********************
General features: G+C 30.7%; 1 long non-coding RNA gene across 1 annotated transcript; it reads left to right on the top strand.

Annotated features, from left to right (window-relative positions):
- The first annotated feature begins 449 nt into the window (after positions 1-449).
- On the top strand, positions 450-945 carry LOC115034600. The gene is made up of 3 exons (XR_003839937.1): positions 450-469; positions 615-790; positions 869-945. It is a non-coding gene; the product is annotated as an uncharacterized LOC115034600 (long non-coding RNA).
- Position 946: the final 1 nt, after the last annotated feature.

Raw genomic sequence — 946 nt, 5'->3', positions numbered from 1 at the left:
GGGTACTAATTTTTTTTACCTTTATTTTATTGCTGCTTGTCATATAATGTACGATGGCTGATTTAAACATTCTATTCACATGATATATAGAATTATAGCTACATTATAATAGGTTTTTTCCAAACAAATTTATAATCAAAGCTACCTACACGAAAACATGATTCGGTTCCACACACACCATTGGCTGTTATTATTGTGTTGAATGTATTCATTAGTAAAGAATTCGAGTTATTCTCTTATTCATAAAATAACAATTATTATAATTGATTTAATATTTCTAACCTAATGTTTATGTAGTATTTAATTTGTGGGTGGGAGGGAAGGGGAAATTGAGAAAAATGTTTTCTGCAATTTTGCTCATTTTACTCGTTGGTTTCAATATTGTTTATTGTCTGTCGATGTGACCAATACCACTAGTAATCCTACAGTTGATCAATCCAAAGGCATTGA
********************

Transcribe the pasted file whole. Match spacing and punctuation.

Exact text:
General features: G+C 30.7%; 1 long non-coding RNA gene across 1 annotated transcript; it reads left to right on the top strand.

Annotated features, from left to right (window-relative positions):
- The first annotated feature begins 449 nt into the window (after positions 1-449).
- On the top strand, positions 450-945 carry LOC115034600. The gene is made up of 3 exons (XR_003839937.1): positions 450-469; positions 615-790; positions 869-945. It is a non-coding gene; the product is annotated as an uncharacterized LOC115034600 (long non-coding RNA).
- Position 946: the final 1 nt, after the last annotated feature.

Raw genomic sequence — 946 nt, 5'->3', positions numbered from 1 at the left:
GGGTACTAATTTTTTTTACCTTTATTTTATTGCTGCTTGTCATATAATGTACGATGGCTGATTTAAACATTCTATTCACATGATATATAGAATTATAGCTACATTATAATAGGTTTTTTCCAAACAAATTTATAATCAAAGCTACCTACACGAAAACATGATTCGGTTCCACACACACCATTGGCTGTTATTATTGTGTTGAATGTATTCATTAGTAAAGAATTCGAGTTATTCTCTTATTCATAAAATAACAATTATTATAATTGATTTAATATTTCTAACCTAATGTTTATGTAGTATTTAATTTGTGGGTGGGAGGGAAGGGGAAATTGAGAAAAATGTTTTCTGCAATTTTGCTCATTTTACTCGTTGGTTTCAATATTGTTTATTGTCTGTCGATGTGACCAATACCACTAGTAATCCTACAGTTGATCAATCCAAAGGCATTGA